Beware of Consumer Scams
Scammers want your money and will go to great lengths to present themselves as legitimate to get it. They may try to persuade you to send them money or disclose personal information to gain access to your accounts. Fraudsters will often contact consumers by phone, mail, door-to-door solicitation, flyer, email or even via fake website.
Watch for these signs of a potential scam:
- You are asked to wire money or send a prepaid or gift card to a stranger.
- You are told you have won a contest that you did not enter nor recognize.
- You are pressured to “act now”.
- You have to pay a fee to receive a prize.
- Personal information such as your account or Social Security number is requested.
- A down payment is needed.
- Your contact refuses to provide details in writing.
- You are asked to keep conversations a secret.
- You are guaranteed to make money.
Common Consumer Scams
Advance Fee Loan or Grant Scam: Scammers may try to trick you into paying to qualify for a loan, credit card or government grant. Beware as you should never pay to qualify.
Computer Repair Scam: A fake tech support company may call claiming that you have a computer virus and offer to fix the problem. Do not give them access to your computer as they may install malicious software designed to scan for your personal information, or they may lock your computer and force you to pay a ransom to have it unlocked.
Credit Repair Scam: Companies promise to erase bad credit, lower interest rates and consolidate debt. They charge hundreds or thousands of dollars but do little or nothing to help. To legitimately improve your credit, contact a non-profit credit counseling agency or your creditor directly.
Fake Check Scam: A scammer may send you a check or money order to deposit in your account then ask you to wire transfer a portion back, saying that the difference is yours to keep. Regardless of the pitch, the check or money order is fake. No money will be deposited, and the full amount will be deducted from your account, often with a returned check fee.
Family Member or Caregiver Scam: Even family members and caregivers may be potential scammers, using your credit cards without permission, pressuring you to sign over power of attorney or forging your signature. Watch for these signs: bills going unpaid, isolation from other family members or friends, unusual banking activities or missing belongings.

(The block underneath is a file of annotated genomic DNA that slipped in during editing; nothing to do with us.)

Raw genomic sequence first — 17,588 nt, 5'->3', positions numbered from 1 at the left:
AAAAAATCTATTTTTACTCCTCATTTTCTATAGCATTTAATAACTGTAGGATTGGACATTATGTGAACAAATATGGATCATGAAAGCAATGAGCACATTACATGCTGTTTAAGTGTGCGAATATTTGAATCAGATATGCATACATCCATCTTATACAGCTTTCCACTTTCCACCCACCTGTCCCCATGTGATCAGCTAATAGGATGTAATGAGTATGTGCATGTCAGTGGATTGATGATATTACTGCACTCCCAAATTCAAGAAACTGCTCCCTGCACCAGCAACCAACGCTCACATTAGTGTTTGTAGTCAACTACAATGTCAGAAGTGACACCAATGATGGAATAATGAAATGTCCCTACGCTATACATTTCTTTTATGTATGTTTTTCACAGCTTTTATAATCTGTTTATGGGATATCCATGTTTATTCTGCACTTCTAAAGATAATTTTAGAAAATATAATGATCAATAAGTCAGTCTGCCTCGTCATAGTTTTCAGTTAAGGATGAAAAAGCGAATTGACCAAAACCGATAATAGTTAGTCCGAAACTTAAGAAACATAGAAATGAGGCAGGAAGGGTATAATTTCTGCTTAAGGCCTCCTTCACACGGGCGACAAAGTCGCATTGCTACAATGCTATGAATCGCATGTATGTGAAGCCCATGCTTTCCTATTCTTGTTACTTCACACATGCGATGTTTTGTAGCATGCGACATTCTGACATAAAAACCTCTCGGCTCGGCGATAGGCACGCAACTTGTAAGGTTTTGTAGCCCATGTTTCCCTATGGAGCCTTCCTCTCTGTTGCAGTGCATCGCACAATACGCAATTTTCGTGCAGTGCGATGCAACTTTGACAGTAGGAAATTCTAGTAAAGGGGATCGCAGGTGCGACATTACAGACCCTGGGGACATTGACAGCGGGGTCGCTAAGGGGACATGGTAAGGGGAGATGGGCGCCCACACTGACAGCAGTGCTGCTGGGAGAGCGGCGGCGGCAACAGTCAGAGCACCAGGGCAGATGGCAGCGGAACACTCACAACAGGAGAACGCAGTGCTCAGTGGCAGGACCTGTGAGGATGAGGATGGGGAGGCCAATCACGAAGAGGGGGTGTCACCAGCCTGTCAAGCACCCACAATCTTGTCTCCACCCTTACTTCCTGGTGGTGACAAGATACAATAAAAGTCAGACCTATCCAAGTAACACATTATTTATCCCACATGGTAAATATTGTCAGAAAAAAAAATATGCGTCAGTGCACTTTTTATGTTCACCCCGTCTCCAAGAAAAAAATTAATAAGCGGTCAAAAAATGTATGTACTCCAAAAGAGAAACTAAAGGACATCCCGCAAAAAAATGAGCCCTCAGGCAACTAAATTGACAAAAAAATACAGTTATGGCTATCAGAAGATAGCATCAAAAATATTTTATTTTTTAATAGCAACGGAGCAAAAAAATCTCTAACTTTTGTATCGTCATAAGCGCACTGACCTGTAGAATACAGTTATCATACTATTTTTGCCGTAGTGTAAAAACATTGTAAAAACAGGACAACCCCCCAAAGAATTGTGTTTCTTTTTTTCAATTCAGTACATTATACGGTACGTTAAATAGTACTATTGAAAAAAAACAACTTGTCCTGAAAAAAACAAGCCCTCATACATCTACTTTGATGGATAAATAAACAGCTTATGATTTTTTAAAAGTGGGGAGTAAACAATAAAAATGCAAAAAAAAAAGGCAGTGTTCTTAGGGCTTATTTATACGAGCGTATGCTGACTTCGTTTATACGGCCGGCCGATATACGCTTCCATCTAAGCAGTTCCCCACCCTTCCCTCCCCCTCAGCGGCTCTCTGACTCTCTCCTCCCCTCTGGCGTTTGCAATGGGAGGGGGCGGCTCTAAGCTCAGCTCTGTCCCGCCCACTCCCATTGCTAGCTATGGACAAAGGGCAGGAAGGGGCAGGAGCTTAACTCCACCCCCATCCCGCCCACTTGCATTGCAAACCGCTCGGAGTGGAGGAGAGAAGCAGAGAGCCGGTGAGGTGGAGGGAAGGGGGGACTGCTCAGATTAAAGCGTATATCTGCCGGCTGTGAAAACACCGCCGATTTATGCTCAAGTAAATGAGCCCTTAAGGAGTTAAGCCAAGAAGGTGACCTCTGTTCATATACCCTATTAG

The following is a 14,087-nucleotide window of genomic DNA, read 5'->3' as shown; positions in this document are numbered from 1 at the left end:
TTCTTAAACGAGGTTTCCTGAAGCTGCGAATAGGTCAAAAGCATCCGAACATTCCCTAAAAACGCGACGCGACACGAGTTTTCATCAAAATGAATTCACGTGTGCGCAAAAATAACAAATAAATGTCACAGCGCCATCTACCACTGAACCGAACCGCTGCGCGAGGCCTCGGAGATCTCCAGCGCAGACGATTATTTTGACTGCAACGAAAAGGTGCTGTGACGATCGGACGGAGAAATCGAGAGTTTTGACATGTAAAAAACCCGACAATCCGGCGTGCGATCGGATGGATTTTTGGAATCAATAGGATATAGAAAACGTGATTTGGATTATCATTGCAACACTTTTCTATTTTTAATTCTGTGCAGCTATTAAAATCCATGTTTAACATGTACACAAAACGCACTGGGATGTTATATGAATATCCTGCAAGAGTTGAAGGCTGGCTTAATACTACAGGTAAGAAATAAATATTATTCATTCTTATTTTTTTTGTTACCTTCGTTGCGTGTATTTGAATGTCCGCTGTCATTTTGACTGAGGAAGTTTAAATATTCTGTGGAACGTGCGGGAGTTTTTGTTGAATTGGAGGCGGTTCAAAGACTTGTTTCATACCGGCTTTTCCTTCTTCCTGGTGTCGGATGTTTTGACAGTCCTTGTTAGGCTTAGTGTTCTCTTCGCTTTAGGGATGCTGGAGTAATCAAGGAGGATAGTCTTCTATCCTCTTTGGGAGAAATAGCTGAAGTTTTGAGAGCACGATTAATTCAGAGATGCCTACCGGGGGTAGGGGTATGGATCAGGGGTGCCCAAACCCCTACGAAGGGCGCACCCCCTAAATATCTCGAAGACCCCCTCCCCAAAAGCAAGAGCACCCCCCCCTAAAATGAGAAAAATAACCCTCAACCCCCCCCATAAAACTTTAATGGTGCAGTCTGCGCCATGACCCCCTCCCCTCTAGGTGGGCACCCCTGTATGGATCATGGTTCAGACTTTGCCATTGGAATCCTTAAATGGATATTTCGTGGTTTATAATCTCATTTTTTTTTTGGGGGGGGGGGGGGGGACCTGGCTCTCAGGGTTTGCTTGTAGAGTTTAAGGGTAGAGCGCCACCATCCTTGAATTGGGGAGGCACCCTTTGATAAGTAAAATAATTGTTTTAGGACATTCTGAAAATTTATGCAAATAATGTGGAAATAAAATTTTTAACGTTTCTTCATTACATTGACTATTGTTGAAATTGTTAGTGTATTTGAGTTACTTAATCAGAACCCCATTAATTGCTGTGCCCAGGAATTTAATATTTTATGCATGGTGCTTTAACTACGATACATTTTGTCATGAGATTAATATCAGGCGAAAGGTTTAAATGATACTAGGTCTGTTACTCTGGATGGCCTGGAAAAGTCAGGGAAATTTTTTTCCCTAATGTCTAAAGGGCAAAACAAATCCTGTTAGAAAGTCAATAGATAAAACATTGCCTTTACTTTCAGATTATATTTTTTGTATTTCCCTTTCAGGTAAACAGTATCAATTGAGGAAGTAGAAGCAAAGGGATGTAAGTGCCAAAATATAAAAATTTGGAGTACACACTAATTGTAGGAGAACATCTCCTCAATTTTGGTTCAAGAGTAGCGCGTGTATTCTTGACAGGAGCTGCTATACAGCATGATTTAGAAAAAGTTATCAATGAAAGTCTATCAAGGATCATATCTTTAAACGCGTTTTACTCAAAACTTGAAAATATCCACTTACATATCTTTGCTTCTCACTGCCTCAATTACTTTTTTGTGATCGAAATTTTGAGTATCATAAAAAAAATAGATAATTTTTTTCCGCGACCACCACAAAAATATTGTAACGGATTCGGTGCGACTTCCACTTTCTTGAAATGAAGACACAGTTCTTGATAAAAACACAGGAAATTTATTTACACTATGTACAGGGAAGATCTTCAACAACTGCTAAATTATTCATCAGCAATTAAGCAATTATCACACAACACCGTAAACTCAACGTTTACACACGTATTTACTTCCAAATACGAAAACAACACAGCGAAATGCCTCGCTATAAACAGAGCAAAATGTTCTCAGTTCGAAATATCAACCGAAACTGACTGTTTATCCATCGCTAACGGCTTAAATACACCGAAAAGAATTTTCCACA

Grandparent Scam: A scammer may pose as your grandchild, calling you with a fake story about needing money sent immediately. When in doubt, ask the caller questions only your family members would know to confirm their identity.
Job Opportunity Scam: Online job seekers may be targeted by scammers to pay high fees for information, training sessions or fake promotional materials. To ensure that a job post is legitimate, consider applying directly through a company’s website. Also be wary of offers claiming that you can make good money working from home. You will likely have to pay in advance for materials or startup costs with little to no return.
Online Shopping Scam: Before buying from an online marketplace, verify if the item exists by checking with a local store that carries it. If selling an item online, refuse any buyer who sends a check for an amount which exceeds the asking price. To steal your money, they will ask you to return the difference or forward it to a fake shipping agent.
Prize or Sweepstakes Scam: A scammer may claim that you have won a lottery, contest or prize, and ask you to pay a fee to collect your winnings via wire transfer or money order. Be especially cautious of social media contacts claiming you have won a prize as scammers may easily pose as trusted contacts.
Romance Scam: Someone you meet online or over the phone may start a relationship with you then claim to be facing a financial hardship in hopes that you will help them by sending money. Watch for signs that the person may be using you for your money and that any funds sent will be lost.
Research businesses and charities via your state’s department of justice and the Better Business Bureau (www.bbb.org). Ask your family and friends for recommendations, too
Remember that scammers prefer to be paid via wire transfers as well as prepaid and gift cards.
Relax, do not feel pressured to act immediately even if someone threatens you.
Report scams to the Federal Trade Commission (www.reportfraud.ftc.gov).
Realize that if it sounds too good to be true, it probably is.